I'm still a bit shell-shocked from my recent train travels and from being led around New York City like a confused goat by my beer-drinking friends, so I can't really claim a full-on WV: New York City Edition at this point.
However, I did want to share with you what looks to be the prime candidate for Weird Vegetables' favorite New York farm stand: Windfall Farms at the Union Square Greenmarket near NYU. After slurping on some plums and doughnut peaches that were not quite as sweet as the offerings of Blossom Bluff and others back home and quietly grumbling over high prices for medium quality produce (but what do I know about what goes into New York produce? I'm just a West Coast bumpkin), my eye was caught by the strange vegetable denizens lying nonchalantly on the Windfall tables. The marker-drawn "sensual carrots" sign, plus their tagline "Unconventionally Grown Specialty Produce" further confirmed my sense that for these kindred spirits, weird is a good thing.
I learned from the Windfall man that sensual carrots like these are a result of rocky soil, as at their Montgomery, NY farm (in upstate New York's fertile Hudson Valley), so that each one contorts itself into these formations to accommodate its mineral companions. Kind of romantic, no?
Apparently the majority of New Yorkers haven't caught on that weird carrots are creatures to be highly coveted, so that Windfall feels the need to market the non-sensual orange-and-yellow Quasimodos at a discount (right), dropping them from $6/lb to $4/lb to $3/lb, which is what I'm used to paying for normal farmers' market carrots anyway.
The farm also has some very interesting sprout offerings, including sugary corn shoots grown from popcorn kernels...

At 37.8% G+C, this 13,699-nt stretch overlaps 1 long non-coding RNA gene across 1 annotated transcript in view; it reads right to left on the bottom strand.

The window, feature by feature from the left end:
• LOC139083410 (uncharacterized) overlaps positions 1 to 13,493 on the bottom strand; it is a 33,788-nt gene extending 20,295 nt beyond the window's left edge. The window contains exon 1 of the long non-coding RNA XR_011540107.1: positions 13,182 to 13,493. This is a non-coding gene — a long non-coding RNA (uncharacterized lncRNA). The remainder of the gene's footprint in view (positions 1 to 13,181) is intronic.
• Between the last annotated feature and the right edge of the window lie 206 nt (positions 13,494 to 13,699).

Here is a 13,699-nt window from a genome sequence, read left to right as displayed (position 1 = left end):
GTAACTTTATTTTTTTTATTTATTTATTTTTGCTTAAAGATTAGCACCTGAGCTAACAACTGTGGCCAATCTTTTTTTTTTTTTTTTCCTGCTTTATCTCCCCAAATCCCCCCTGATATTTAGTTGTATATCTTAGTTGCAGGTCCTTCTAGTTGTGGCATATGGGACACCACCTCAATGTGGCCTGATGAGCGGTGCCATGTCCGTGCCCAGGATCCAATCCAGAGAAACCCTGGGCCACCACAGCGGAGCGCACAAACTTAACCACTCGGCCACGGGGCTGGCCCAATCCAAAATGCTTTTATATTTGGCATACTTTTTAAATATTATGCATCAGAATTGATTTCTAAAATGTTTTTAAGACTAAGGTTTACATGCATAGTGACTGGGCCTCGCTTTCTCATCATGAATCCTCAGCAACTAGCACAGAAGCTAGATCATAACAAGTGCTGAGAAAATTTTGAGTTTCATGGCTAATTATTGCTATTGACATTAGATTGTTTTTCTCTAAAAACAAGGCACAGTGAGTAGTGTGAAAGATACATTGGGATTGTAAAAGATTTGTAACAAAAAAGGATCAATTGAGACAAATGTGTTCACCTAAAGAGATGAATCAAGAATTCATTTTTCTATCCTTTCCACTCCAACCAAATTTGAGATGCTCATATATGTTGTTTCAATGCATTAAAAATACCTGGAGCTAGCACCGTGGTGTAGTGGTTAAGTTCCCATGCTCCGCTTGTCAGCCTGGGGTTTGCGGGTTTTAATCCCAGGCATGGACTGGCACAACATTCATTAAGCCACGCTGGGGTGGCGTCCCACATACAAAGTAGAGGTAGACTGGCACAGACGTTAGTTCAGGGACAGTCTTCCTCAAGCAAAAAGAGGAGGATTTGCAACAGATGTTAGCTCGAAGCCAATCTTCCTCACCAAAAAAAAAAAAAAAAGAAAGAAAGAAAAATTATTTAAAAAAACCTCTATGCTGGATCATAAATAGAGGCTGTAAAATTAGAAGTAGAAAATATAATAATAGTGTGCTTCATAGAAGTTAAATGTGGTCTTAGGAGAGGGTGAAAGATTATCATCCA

...and purple radish sango sprouts, whose color comes from anthocyanin, the same antioxidant found in blueberries.
I also sampled the world's cutest baby cucumbers, these eye-poppingly tart Mexican sour gherkins, about the size of my thumbnail.
The "Try Me!" sign for the purple peppers below seemed suspiciously eager, especially since they were decidedly not sample size, though I did consider taking a bite out of one. I refrained for fear that "Try Me!" really meant, "Take me home for $6/lb!".
Not to be outdone by the outdoor market's weird vegetables, the Manhattan Fruit Exchange in the Chelsea Market hall was hawking Ugli Fruit for $0.99/lb, eagerly snatched up into the greedy squirrel clutches of my friend Gabrielle:
Satiated with food for the time being, we scurried out of there onto the recently renovated High Line promenade, a former elevated railway passage where graceful, weedy wild flowers and grasses now fill in the gaps between railroad ties, and stained-glass renderings of the Hudson River's hues give an ethereal feel to the brick factory buildings that the park walk runs through.